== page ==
NASA isn’t the only space agency experiencing space telescope problems as of late. In an unforeseen turn of events, officials with Russia’s space agency Roscosmos announced over the weekend that they’d lost control of the nation’s only Earth-orbiting radio telescope, Spektr-R.
Image Credit: NPO Lavochkin
The space agency’s staff allegedly experienced complications communicating with Spektr-R beginning Thursday, January 10th, but the communication link didn’t officially go down until the next day. Multiple attempts to reestablish a healthy connection with the spacecraft since then have unfortunately proven unsuccessful.
"Beginning with January 10, 2019, problems emerged in the operation of the service systems that currently make it impossible to tackle a targeted task," Roscosmos explained in a public statement. "Specialists of the Main Operational Group of Spacecraft Control are carrying out work to remove the existing problems."
Roscosmos launched its Spektr-R radio telescope into space in 2011 with a five-year projected life expectancy; however, the spacecraft appears to have exceeded all expectations thus far. Whether this is the end for the little radio telescope that could or not remains to be seen, but those involved with the mission seem to be optimistic about the situation.
Project lead researcher Yuri Kovalev, says “there is still hope” for reestablishing a connection.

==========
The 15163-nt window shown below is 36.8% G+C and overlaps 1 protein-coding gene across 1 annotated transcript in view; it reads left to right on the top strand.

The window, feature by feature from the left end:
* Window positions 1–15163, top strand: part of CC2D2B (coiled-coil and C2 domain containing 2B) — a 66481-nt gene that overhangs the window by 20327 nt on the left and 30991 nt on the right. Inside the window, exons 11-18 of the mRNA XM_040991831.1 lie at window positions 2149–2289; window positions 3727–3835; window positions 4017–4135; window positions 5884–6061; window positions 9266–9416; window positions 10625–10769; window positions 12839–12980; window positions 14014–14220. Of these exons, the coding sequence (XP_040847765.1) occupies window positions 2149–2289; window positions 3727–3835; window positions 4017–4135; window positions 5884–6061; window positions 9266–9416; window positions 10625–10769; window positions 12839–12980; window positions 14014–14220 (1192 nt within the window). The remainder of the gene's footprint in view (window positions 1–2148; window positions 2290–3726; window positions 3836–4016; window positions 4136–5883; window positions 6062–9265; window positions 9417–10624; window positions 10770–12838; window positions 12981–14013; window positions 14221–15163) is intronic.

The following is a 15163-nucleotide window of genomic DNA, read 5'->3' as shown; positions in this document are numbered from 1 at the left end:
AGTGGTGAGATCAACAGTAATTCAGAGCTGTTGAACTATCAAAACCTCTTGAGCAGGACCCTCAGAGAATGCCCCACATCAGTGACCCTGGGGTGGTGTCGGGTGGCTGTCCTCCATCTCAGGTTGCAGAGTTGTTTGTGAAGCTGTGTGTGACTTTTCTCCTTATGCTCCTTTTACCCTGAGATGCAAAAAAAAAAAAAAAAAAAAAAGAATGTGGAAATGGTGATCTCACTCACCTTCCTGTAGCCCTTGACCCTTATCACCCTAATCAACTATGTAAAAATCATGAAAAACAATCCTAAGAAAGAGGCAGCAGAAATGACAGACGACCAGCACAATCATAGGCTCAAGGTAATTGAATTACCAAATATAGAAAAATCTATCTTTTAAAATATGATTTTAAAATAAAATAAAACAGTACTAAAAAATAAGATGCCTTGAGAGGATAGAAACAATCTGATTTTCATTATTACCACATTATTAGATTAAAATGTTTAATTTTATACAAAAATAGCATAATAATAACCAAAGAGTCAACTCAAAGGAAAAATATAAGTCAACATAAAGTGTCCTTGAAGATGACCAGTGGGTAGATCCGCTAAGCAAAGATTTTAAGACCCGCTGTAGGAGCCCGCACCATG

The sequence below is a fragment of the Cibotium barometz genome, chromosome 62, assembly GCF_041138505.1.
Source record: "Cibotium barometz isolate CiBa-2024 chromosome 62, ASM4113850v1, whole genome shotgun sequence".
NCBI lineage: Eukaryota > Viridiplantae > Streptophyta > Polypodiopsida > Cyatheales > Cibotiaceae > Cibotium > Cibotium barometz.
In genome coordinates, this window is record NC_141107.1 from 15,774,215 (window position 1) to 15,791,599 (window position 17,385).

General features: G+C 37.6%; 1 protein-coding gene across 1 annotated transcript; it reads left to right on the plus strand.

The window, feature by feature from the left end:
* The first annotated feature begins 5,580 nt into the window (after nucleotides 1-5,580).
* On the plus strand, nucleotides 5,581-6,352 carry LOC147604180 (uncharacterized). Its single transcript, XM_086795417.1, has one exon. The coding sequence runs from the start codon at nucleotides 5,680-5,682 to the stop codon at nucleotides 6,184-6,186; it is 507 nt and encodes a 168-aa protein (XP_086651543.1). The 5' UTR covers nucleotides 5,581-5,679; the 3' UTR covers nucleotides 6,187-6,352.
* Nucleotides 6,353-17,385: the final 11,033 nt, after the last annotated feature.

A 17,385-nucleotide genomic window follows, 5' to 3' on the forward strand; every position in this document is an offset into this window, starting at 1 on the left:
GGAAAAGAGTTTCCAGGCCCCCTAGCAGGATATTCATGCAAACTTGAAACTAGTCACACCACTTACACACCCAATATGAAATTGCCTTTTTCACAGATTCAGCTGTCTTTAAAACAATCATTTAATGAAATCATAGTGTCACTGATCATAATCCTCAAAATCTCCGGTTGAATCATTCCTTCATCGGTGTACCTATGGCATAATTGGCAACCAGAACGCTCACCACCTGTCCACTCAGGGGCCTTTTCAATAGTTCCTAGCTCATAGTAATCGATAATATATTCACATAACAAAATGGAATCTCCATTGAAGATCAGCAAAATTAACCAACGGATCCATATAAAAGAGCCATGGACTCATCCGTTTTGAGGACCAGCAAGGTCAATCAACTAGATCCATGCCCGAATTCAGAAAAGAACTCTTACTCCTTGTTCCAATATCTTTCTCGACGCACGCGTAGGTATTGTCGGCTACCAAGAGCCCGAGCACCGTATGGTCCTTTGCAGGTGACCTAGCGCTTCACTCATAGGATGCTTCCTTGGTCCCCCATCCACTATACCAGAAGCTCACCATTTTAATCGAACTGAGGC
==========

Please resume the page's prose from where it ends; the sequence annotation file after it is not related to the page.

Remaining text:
Spektr-R holds valuable scientific data about the universe that mission scientists hope to salvage, so another attempt to reconnect with the spacecraft’s communication antenna will take place on Monday.
At the time of this writing, Roscosmos hasn’t revealed the cause for the communication error with Spektr-R, nor its plans if attempts to reestablish a connection are unsuccessful once more. On the other hand, Roscosmos is expected to launch the spacecraft’s successor, Spektr-RG, in March of this year. It will follow in Spektr-R’s footsteps, expanding upon its research as it does.
Somewhat ironically, NASA too is dealing with space telescope issues. The Hubble Space Telescope’s Wide Field Camera 3 instrument experienced technical difficulties and was ordered to shut down Tuesday after spacecraft engineers couldn’t resolve the problem. To make matters worse, the government shutdown has left the American space agency short-staffed, delaying a prompt resolution.
It should be interesting to see if Roscosmos can get a grip on its radio telescope. After all, it’s never ideal when an expensive spacecraft suddenly ceases to function as expected.